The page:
Published in Aviation Business, April 2018
Republished by permission of Aviation Business
Current research and development in big data and artificial intelligence (AI) is producing considerable excitement in the aviation and aerospace industries. This is early days for both fields, so “potential” is the operative word. But a peek over the horizon confirms that big data and AI are transforming aviation and aerospace.
For much of the second half of the twentieth century, commercial transport aircraft produced data for their airlines, the most common being aircraft position, crew activity, weather systems, fuel consumption, and engine system performance.
Today, however, we are entering a new age of aircraft sensors and processors that will put the “big” in aviation data gleaned from throughout the aviation ecosystem—areas such as connectivity, operations, predictive maintenance, and more. It’s no exaggeration to suggest that applications for aviation big data are going to explode across the industry.
Here’s one example of how the aviation industry is enabling and leveraging big data. Rockwell Collins’ solution for the Airbus flight operations and maintenance exchanger (FOMAX) is a compact digital connectivity unit. As an enabling component of Airbus’ Skywise Predictive Maintenance services, FOMAX will ensure each A320 family aircraft captures more than 24,000 health parameters compared to 400 previously.
As impressive as this is, the aviation industry’s use of big data to further enable predictive maintenance will expand considerably in the next decade. Bigger data sets will enable OEMs to identify long-term trends. These trends will ensure the maintenance of complex aircraft systems with far more accuracy and timeliness than is available today. Thanks to big data, aircraft flight delays due to maintenance issues may become another relic of “the bad-old, good-old days.”
As with big data, exciting things are afoot in artificial intelligence. For many people, the first application that comes to mind is AI on the flight deck as kind of a cybernetic copilot. While this may be our future, it isn’t a near future in commercial aviation. There are other applications of AI that we’ll see first. To help enable these applications are two areas of aerospace research: efficient verification processes and cyber-resilient connectivity.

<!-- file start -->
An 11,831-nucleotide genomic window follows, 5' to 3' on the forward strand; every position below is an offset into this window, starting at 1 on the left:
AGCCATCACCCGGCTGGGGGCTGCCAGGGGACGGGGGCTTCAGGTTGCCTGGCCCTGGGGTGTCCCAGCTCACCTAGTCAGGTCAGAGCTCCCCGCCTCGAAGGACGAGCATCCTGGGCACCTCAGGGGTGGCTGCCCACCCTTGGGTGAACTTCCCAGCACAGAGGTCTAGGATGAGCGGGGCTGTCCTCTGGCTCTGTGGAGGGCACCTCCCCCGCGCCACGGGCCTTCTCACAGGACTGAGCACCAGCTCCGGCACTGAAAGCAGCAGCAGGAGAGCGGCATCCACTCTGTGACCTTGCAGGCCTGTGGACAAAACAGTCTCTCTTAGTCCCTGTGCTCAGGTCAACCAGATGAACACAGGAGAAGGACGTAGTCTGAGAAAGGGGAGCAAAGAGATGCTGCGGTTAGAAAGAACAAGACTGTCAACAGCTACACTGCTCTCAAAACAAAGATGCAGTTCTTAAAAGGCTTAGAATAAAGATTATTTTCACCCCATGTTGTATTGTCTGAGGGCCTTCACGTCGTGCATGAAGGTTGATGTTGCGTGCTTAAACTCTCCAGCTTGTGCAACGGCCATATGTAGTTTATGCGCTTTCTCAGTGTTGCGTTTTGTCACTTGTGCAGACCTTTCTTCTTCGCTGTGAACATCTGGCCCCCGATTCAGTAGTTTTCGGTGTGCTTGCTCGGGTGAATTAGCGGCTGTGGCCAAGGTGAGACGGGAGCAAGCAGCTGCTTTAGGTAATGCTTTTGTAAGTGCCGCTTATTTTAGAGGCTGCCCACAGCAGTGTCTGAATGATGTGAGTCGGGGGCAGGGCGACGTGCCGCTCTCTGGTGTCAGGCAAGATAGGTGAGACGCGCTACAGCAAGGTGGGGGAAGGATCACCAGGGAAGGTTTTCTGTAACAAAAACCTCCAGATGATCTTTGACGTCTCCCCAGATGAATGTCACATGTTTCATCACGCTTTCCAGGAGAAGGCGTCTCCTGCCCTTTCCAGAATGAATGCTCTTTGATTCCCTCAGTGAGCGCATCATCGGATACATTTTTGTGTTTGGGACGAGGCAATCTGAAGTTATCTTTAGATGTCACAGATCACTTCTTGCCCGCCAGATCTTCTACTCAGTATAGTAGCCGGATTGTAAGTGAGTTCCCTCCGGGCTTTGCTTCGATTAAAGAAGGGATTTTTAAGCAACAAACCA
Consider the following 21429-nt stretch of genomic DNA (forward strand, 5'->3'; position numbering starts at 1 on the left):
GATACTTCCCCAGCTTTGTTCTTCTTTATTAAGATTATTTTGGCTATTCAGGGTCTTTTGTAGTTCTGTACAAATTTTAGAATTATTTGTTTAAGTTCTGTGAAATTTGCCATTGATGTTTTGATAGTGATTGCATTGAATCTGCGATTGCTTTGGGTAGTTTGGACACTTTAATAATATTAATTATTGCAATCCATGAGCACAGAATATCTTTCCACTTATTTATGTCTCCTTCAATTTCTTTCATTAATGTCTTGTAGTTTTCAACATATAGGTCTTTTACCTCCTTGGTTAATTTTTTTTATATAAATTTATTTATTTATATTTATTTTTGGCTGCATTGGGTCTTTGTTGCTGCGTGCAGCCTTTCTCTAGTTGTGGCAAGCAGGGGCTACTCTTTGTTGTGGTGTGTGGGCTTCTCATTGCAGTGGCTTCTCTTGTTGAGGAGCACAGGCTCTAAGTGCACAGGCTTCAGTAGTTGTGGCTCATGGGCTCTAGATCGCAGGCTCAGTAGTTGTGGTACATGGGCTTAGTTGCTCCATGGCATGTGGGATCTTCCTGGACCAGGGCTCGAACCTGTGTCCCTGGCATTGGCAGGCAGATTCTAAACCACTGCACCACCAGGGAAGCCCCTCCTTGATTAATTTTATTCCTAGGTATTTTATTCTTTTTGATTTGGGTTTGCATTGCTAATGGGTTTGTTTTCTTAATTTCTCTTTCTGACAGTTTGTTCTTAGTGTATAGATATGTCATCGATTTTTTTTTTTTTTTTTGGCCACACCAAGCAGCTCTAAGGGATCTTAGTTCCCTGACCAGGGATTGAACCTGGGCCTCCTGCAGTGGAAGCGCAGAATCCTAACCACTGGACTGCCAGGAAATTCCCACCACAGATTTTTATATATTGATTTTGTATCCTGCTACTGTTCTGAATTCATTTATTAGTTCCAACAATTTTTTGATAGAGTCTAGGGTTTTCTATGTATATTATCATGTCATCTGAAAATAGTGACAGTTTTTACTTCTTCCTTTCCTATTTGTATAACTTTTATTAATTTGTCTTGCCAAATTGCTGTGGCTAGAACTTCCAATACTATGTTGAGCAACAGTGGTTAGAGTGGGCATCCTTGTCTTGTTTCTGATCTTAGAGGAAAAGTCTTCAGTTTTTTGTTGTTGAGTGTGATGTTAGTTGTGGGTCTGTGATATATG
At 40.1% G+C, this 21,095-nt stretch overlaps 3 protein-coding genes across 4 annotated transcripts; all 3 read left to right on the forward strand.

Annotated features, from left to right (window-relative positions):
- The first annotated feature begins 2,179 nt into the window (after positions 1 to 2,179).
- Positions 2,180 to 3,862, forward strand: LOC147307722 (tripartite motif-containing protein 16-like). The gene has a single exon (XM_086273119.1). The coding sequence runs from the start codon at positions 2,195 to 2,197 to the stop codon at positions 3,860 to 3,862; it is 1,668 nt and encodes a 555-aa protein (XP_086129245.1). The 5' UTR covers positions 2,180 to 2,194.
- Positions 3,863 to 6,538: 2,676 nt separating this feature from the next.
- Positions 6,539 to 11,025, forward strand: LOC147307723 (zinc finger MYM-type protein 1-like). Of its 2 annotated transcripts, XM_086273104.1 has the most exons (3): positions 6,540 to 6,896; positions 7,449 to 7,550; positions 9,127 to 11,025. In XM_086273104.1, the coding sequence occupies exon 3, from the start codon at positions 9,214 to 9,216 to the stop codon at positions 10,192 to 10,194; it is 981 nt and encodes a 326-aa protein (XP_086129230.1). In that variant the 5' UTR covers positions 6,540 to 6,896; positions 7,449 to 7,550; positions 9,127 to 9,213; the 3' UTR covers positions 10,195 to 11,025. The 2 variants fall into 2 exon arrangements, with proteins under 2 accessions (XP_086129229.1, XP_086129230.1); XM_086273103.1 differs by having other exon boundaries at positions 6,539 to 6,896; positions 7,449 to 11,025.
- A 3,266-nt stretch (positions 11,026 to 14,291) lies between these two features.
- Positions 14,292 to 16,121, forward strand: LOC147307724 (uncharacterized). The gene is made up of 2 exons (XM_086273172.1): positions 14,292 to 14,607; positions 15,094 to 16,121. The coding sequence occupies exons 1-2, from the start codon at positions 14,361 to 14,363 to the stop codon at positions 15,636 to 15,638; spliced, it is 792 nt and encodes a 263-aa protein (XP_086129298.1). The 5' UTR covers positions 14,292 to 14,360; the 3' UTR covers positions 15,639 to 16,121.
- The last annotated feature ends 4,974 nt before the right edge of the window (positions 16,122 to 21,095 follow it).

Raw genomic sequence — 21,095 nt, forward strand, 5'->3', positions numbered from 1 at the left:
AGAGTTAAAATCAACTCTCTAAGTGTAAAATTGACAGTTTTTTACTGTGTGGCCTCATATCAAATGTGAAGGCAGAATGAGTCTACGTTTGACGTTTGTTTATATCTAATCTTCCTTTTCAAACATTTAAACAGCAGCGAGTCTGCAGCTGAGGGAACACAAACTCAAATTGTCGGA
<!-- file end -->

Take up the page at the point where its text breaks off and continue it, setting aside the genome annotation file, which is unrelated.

Efficient Verification Processes
Safety is paramount in aviation. As a highly-regulated industry it has been successful in making commercial aircraft travel one-hundred-times safer than traveling by automobile. This achievement, however, is the result of a time-consuming certification process with many stakeholders. In one notorious example, it took seven years to get an integrated avionics system approved by five international authorities. Imagine the verification/certification processes that will be necessary for AI systems, which cannot be certified through traditional FAA processes. Before AI with commercial applications can reach its potential, new, more efficient verification processes must be developed to provide the expected level of trust in AI.
Connectivity is the key to a reimagined commercial aviation ecosystem that’s driven by processors, sensors and smart aviation subsystems that are able to leverage them. Connectivity with the depth and breadth of an ecosystem requires that crucial attention be paid to cybersecurity and the development of cyber-resilient systems. Again, it’s no exaggeration to say that designing cyber-resilient systems for AI will be exponentially more complex than it is for current avionics systems. But making the complex less complex is what drives engineers. Rockwell Collins’ Advanced Technology Center is working with the Defense Advanced Research Projects Agency (DARPA) on Cyber Assured Systems Engineering (CASE). The goal of CASE, as explained on the DARPA website, is to develop the necessary design, analysis and verification tools to enable systems engineers to design-in cyber resilience. The knowledge gained here could find its way to AI.
Big data analytics and AI will impact the aviation and aerospace industries in ways big and small within the next decade. Simply put, a new generation of products and programs will require a complex understanding of the environmental parameters in which they work.